The 2020 U.S. election season will see millions of Americans cast their votes for president, other offices and ballot measures by mail or by delivering them to a local drop box or polling location. Some states allow election officials to begin processing those advance ballots before Election Day. In other states, election officials have to wait until close to or on Nov. 3. Several states are allowing longer processing periods only for the 2020 general election.
Processing isn’t the same as counting, but it’s important, often time-consuming work — things like sorting ballots into voting districts — that needs to happen before advance ballots can be counted. States that get their advance ballots ready sooner will be able to count votes and report results faster come Election Day.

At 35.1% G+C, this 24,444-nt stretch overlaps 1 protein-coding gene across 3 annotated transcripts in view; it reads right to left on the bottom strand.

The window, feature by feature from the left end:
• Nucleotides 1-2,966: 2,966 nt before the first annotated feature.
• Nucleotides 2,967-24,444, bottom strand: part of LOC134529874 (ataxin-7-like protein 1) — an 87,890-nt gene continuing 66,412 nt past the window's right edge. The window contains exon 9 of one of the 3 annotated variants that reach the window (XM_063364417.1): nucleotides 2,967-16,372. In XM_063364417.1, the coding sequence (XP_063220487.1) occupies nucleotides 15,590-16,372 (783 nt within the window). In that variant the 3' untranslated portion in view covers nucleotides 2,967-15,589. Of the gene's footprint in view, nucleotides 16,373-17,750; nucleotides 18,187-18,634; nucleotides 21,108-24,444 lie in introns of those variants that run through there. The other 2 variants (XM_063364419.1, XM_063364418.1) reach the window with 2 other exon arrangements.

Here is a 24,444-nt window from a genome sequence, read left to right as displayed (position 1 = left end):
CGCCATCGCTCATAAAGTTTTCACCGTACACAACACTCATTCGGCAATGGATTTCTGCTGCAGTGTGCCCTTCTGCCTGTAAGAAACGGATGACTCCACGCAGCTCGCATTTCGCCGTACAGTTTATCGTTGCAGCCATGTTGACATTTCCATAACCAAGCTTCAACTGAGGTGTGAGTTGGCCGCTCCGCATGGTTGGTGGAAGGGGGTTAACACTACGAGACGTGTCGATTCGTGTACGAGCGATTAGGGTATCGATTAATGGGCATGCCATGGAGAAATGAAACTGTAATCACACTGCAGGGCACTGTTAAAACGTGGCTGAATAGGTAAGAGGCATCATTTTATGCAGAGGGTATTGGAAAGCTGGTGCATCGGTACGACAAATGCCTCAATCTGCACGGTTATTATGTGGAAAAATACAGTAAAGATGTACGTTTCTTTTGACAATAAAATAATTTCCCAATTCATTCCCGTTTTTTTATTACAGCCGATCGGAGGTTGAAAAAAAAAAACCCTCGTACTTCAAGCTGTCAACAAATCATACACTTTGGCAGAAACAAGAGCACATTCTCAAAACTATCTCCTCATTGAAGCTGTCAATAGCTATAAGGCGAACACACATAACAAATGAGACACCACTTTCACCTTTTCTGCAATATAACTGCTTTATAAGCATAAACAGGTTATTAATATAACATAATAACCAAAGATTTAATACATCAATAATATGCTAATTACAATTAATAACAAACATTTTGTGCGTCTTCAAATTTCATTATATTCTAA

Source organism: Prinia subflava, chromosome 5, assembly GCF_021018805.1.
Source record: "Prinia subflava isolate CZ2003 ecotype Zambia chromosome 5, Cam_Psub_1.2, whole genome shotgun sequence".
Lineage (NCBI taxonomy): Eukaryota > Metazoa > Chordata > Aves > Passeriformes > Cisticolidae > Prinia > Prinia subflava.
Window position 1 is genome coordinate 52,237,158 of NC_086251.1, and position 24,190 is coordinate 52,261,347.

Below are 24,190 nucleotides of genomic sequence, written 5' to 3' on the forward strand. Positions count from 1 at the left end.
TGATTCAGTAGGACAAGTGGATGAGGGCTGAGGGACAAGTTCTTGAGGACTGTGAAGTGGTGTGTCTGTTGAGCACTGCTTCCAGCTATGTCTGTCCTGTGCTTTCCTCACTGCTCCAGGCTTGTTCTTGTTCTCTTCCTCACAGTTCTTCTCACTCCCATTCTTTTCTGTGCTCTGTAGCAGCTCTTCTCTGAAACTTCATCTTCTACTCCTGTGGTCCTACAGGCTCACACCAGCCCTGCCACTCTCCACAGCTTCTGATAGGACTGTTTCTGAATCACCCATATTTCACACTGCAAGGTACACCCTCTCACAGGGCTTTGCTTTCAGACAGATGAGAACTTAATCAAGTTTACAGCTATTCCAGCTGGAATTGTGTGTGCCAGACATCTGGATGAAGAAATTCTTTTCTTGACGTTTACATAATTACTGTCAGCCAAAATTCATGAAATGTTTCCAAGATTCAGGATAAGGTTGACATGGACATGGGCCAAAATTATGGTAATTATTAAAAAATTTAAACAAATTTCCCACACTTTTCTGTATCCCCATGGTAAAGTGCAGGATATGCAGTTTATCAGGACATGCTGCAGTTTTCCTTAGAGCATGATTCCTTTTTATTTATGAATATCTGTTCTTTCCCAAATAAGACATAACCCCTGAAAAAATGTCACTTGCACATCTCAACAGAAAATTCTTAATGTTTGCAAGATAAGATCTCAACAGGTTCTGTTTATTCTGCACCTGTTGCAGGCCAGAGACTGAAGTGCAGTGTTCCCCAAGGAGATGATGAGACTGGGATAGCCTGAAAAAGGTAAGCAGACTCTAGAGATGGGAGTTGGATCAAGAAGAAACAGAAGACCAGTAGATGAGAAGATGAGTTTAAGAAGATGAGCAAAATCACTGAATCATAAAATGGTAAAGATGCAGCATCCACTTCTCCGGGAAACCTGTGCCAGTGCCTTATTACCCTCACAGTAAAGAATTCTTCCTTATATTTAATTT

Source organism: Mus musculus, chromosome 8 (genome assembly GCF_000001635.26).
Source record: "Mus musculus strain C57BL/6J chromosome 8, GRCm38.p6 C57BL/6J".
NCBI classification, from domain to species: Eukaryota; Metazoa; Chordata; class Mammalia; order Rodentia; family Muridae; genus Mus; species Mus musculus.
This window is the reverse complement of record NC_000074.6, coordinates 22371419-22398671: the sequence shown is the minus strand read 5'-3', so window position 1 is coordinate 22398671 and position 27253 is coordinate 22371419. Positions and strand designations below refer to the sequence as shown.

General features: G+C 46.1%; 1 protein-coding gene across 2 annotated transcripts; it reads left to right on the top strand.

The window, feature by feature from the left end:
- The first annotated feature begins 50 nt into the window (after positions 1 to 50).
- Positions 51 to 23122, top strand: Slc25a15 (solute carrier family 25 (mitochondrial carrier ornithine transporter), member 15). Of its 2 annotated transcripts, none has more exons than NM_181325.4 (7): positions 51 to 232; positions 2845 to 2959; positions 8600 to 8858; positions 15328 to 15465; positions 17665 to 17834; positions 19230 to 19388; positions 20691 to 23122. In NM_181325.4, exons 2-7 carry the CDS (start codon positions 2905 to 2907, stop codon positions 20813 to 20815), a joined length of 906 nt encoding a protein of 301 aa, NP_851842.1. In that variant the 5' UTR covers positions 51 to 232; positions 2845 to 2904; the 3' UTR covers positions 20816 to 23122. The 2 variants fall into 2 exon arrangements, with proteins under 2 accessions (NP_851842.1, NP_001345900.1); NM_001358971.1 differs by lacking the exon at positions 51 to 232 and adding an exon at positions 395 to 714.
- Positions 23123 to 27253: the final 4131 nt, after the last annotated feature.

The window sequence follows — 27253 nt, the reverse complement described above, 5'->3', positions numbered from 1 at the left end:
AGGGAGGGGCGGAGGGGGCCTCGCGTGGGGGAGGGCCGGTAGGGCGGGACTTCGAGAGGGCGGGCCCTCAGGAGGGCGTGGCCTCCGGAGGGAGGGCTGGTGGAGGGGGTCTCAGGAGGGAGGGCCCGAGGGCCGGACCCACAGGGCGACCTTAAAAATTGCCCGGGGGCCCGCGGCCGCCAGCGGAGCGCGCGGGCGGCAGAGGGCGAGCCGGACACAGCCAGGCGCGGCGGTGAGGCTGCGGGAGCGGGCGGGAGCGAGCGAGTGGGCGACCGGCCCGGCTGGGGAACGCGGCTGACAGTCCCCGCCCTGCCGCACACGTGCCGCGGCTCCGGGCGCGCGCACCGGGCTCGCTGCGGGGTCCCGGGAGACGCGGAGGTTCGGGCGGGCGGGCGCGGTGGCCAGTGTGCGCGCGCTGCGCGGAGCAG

This timeline shows when your state election officials can start processing votes, according to the National Conference of State Legislatures: